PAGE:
Here There and Everywhere

Expat wanderer

Qatteri Cat Sinks in Sleep

The Qatteri Cat loves to find new places to slumber down. Today he is on the back of one of the loveseats, literally sinking as he sleeps. I am watching to see how far he will sink before he will rouse himself and get out of the crevice.


Eventually, he will scramble out, and being a cat, he will be embarrassed, but he will pretend like it never happened.

March 13, 2008 Posted by | Family Issues, Humor, Pets, Relationships | 11 Comments

Kuwait Plumbing/Bathrooms

This is one of those “sometimes you don’t even know what you don’t know” kind of posts.

We were sitting around after book club, and the topic turned to oddities in our housing. I mentioned that sometimes, my bathrooms just STINK and I don’t know why. People were quick to explain that when they put plumbing in, they don’t exhaust the sewer gases the same way as in Europe and America, and sometimes the gases back up and make a bad smell.


I know that my bathroom sometimes smells like someone has just dumped a diaper pail, sometimes I can smell hair dye, and sometimes I can smell men’s perfume! Sometimes it smells like the sea at low tide – none of these smells has anything to do with me, and I have wondered why my bathroom smells that way. We keep candles and perfumes in our bathrooms, so that when the stench is overwhelming, we can burn or spray it away.

The management’s suggestion, when we complained, was to run a lot of water, that made the smell go away. Run a lot of water? In a country like Kuwait where there is no rain this year, and water is precious?

“If only they would air condition the bathrooms!” one friend added and suddenly the light went on in my head! I had always thought it was me! I do my hair and make up in the bathroom, and often I end up sweating and wondering what I did to make me so HOT (not as the like “she’s so HOT!” sense, in the sweat-rolling-down-my-forehead sense.)

When I got home, I checked out all my bathrooms. My friend was absolutely right, there is no air conditioning in the bathrooms. We love our bathrooms, they are about the size of a small bedroom in the US, or a spacious walk-in closet, they have windows, they have beautiful tiling, they are nice!

And no, there is no air conditioning in the bathrooms. I have lived here for two years and never figured that out.

(No, that is not my bathroom in the photo. I love bathrooms, and found that photo HERE at Tessera Tile where they have glass tiles and I am dreaming of doing a bathroom with glass tiles and glass brick.)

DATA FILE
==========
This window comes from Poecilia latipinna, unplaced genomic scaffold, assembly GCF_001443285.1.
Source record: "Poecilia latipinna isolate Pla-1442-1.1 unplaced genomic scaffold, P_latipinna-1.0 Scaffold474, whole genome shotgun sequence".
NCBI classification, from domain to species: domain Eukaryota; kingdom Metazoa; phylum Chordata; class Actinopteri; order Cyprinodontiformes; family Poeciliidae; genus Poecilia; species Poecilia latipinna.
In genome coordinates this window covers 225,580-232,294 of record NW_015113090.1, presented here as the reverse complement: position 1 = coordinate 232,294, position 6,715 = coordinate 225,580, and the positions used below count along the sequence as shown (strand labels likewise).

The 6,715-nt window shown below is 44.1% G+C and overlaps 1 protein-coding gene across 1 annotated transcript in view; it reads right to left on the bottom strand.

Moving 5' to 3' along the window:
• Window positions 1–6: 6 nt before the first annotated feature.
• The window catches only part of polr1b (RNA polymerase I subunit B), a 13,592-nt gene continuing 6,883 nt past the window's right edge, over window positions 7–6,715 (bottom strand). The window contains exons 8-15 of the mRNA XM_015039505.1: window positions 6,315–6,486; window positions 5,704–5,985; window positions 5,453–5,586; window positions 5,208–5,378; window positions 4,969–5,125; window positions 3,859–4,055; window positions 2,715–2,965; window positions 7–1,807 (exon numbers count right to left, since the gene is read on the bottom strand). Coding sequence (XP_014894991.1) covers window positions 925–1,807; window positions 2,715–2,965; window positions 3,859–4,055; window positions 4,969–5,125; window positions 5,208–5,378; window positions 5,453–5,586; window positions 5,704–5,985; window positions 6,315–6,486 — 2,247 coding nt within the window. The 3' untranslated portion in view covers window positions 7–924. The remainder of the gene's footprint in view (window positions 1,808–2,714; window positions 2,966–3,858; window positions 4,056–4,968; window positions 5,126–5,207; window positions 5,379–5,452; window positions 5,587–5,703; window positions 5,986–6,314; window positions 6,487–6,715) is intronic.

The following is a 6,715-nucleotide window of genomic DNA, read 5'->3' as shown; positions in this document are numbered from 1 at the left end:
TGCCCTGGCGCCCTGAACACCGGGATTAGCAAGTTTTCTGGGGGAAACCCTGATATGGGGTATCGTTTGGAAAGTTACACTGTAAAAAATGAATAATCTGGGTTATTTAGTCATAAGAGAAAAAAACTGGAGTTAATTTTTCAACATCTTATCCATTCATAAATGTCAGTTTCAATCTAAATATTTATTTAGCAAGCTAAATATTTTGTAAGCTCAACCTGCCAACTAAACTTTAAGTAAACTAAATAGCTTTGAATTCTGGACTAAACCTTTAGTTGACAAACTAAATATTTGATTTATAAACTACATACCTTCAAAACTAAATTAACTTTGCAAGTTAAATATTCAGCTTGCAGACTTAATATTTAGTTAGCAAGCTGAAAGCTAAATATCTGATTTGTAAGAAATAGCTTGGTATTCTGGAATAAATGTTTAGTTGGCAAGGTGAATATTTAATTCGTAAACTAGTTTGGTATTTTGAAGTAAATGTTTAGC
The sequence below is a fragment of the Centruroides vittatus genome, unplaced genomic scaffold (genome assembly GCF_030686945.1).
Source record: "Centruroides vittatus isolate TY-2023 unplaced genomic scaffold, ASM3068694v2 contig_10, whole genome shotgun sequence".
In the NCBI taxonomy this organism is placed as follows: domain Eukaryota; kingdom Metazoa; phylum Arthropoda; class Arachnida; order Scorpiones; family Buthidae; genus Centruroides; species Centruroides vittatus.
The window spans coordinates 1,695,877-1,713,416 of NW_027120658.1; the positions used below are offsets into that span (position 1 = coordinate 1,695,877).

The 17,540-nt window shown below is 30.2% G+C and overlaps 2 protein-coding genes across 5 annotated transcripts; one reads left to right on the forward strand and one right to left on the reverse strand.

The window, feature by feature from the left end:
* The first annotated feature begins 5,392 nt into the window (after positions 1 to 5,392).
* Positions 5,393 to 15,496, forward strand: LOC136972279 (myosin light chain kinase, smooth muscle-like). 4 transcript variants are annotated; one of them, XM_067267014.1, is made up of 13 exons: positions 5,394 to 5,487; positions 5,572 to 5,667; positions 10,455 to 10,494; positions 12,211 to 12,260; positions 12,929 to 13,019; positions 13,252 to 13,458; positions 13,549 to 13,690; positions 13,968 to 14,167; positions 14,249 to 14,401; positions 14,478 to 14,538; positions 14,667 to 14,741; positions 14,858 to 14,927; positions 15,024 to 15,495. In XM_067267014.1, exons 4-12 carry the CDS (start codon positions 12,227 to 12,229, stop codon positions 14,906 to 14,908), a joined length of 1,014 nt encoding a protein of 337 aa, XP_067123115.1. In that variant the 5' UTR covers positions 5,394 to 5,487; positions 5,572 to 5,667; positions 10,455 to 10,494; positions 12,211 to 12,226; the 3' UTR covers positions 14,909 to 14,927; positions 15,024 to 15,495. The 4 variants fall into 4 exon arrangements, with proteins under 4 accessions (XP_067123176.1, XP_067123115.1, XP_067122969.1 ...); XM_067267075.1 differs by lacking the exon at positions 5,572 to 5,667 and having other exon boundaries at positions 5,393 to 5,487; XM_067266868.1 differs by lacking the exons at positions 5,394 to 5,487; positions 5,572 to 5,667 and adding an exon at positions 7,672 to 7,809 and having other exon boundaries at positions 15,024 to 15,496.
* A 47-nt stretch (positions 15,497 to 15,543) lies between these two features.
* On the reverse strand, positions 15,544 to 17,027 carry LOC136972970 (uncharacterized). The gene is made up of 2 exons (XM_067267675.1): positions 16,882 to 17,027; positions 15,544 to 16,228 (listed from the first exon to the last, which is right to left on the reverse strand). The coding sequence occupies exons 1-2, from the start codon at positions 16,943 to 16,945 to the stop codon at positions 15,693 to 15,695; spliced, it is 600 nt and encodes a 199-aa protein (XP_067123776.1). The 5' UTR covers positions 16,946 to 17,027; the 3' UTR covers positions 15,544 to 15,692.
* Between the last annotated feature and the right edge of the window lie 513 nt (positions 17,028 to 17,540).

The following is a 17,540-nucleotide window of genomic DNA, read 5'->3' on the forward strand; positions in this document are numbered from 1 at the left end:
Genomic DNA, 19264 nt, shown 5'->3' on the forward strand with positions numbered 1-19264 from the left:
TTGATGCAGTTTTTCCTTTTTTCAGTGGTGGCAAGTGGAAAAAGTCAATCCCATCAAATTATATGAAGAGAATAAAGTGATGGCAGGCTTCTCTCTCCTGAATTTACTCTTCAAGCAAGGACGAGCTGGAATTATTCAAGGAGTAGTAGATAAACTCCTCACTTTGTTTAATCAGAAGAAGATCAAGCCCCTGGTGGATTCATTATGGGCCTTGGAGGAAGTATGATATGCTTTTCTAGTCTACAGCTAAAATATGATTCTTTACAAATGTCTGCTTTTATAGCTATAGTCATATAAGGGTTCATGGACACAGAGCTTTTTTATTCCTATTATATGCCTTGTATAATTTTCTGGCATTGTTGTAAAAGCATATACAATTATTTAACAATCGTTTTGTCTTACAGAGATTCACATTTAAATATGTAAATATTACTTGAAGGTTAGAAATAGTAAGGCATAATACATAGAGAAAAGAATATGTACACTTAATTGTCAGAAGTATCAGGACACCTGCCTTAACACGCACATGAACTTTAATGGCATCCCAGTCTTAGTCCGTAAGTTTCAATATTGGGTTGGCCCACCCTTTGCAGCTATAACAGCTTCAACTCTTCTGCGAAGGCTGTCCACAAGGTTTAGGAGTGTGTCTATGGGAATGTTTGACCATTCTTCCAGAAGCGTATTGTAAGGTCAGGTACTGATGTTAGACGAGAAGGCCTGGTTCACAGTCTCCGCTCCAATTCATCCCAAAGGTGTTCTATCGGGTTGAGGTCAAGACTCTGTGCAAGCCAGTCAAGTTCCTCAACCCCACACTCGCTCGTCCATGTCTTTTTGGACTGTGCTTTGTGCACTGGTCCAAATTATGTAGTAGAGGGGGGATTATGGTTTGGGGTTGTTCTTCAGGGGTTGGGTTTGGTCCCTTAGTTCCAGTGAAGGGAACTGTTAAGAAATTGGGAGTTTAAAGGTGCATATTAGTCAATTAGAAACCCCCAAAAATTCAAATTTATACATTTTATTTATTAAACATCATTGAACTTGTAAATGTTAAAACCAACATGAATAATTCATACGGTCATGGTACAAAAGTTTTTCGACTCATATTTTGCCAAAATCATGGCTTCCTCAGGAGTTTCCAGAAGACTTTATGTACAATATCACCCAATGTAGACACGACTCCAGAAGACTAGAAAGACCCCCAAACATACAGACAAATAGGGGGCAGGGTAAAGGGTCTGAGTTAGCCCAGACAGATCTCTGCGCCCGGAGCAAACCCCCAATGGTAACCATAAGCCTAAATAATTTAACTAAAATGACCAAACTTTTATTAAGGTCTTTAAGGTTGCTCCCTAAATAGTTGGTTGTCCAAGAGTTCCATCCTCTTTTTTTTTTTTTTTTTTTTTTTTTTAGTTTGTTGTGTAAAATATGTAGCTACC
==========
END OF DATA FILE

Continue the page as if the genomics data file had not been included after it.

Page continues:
March 13, 2008 Posted by | Arts & Handicrafts, Building, ExPat Life, Kuwait, Living Conditions, Technical Issue | 12 Comments

Al Mohaleb Restaurant

My friend called me, all excited.

“Kareem took me to the most wonderful restaurant for my birthday last night!” she exclaimed, and I could just hear the delight in her voice. “We just know you and AdventureMan will just love it! It’s Kuwaiti! They only serve fish and related things like appetizers and rice, but the fish is out of this world, and the atmosphere is lovely; gracious and refined. When can the four of us go together?”

We quickly compared calendars and came up with the soonest compatible date. I rarely hear my friend wax enthusiastic about a Kuwaiti restaurant.

The night arrived, and as we picked up our friends, we sat in the garden, which for some unknown reason is flourishing this year in spite of the drought. At her house, you can see stars in the sky, the air is perfumed with growing things, and the night is so sweet, with just a light breeze, that we are almost reluctant to go.

Who would know where this restaurant is? There is no sign at The Palms Hotel, next door to the SAS Radisson, that this restaurant exists. I remember when they had a “Wasabi” sign up for nearly a year, and no Wasabi ever showed up there – but this restaurant exists, and there is no signage. I am a little concerned because the front parking lot is packed, with people waiting to find a spot, but Kareem tells us to drive to the end of the dirt parking lot. There, at the very end of the Palms hotel, next to their highly publicized new Tajine restaurant, is Al Mohaleb, overlooking the sand and sea.